I came across an excerpt of Thích Nhất Hạnh from his book No Mud, No Lotus, in which he says that happiness must be nurtured in order to sustain (full text is here, the excerpt can also be found here):
Happiness is impermanent, like everything else. In order for happiness to be extended and renewed, you have to learn how to feed your happiness. Nothing can survive without food, including happiness; your happiness can die if you don’t know how to nourish it. If you cut a flower but you don’t put it in some water, the flower will wilt in a few hours. Even if happiness is already manifesting, we have to continue to nourish it.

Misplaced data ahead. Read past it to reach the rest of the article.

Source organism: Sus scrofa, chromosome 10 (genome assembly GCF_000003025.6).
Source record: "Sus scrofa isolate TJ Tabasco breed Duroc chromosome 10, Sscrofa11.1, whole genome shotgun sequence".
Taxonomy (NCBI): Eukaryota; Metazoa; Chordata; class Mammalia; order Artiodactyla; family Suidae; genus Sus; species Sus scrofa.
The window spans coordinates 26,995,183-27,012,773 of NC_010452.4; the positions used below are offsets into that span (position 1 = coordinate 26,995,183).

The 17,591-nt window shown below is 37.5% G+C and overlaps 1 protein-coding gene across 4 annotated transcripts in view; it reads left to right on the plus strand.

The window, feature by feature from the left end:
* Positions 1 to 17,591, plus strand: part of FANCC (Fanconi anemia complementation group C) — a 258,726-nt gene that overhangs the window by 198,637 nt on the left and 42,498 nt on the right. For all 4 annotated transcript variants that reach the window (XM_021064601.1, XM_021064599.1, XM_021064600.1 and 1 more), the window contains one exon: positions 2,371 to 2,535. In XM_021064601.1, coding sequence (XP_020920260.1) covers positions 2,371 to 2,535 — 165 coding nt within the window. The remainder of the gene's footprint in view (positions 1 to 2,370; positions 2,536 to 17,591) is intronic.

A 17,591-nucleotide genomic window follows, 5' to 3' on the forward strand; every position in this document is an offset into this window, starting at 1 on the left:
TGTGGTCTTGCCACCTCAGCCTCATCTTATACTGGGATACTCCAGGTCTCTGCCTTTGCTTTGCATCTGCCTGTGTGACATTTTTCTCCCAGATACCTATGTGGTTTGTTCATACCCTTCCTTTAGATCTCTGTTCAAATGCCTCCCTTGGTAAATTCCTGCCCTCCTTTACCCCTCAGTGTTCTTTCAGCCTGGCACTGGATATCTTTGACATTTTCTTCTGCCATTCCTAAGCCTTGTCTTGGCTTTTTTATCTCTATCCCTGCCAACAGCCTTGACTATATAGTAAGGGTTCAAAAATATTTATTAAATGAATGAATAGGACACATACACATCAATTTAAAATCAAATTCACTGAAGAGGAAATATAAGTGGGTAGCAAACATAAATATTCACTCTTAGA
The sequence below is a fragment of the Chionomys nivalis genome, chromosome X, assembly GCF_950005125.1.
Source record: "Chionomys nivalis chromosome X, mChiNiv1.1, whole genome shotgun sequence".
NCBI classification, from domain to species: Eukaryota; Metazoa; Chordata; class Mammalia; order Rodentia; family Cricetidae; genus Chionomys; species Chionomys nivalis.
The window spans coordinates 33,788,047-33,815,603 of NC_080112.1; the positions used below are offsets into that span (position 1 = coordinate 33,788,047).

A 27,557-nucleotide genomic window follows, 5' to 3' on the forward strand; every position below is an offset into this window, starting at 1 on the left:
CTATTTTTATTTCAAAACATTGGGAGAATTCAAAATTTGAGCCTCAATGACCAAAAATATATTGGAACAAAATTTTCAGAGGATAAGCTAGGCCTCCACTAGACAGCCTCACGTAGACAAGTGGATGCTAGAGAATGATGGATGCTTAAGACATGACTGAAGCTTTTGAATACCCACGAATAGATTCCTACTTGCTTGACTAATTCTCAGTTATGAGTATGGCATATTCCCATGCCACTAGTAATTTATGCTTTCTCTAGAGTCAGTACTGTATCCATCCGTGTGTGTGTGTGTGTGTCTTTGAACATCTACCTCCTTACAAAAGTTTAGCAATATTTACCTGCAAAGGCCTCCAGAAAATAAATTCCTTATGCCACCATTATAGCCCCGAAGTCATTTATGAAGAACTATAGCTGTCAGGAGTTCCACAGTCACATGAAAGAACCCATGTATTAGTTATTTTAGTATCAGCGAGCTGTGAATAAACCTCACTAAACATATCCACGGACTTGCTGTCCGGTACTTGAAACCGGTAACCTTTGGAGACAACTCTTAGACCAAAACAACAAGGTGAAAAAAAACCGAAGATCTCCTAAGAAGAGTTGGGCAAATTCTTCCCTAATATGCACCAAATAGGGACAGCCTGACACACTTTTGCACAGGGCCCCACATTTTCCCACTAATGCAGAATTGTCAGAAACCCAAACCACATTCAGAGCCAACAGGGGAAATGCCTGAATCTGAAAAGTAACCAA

Earlier in the book (here), he relates this idea to the Buddha:
The Buddha said that nothing can survive without food. This is true, not just for the physical existence of living beings, but also for states of mind.
This surprised me a bit, as I was under the impression that happiness emerges when one frees himself (even momentarily, e.g. during meditation) from suffering - and not that it should be pursued as a goal.
I read (in Wikipedia) that Thích Nhất Hạnh's teaching combines various sources, and I'd like to know if this idea - that happiness must be nurtured - can be traced to a certain Sutra, or just scattered texts, in the canon?